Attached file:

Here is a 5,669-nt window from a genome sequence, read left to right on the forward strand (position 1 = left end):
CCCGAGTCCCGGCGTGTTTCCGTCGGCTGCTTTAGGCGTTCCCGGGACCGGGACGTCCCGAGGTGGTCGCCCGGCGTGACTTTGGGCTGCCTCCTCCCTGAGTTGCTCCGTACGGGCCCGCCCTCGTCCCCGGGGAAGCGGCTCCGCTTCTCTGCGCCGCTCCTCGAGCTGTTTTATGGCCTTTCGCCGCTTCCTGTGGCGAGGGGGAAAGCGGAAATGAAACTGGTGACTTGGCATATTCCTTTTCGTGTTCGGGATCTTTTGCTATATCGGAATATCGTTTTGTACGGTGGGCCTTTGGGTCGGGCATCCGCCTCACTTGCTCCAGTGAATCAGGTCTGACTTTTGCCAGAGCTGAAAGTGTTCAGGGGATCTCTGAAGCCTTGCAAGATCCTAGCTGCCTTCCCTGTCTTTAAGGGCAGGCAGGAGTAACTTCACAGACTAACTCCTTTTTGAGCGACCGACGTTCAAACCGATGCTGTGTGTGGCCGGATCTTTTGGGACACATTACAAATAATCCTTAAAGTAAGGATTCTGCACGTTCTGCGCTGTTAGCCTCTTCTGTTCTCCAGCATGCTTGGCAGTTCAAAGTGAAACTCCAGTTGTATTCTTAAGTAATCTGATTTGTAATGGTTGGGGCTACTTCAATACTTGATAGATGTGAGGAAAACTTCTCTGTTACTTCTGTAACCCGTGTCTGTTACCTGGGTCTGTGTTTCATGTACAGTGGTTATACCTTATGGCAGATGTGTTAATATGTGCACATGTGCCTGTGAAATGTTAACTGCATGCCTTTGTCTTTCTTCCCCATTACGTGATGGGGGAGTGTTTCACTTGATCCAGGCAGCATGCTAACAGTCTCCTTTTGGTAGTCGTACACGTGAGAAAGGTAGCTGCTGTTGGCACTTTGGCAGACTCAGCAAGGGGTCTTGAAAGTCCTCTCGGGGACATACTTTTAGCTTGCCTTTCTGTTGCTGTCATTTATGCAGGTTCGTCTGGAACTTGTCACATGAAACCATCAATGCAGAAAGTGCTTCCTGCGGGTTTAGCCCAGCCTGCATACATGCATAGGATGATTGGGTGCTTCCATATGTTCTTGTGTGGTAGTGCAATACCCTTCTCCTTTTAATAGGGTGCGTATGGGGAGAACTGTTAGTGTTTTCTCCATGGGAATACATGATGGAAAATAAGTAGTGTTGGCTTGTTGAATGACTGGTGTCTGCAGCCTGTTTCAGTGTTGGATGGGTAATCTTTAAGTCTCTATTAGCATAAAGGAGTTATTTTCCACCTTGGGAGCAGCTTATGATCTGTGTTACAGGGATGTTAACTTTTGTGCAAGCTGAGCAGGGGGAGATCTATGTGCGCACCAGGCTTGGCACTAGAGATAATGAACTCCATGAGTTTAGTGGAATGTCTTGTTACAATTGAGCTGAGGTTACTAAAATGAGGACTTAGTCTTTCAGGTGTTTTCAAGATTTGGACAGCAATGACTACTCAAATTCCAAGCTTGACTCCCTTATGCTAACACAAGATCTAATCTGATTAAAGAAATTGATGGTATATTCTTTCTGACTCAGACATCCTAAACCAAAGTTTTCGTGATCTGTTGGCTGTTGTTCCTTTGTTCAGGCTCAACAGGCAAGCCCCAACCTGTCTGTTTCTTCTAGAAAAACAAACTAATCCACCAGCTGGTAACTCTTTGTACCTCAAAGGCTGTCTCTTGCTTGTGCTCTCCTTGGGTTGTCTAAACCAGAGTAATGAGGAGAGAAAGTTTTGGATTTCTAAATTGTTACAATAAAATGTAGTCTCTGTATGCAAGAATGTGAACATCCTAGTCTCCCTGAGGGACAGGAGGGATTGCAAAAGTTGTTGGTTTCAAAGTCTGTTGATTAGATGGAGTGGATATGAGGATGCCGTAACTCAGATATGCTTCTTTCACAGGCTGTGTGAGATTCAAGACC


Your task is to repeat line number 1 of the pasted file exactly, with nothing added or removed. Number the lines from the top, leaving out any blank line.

Here is a 5,669-nt window from a genome sequence, read left to right on the forward strand (position 1 = left end):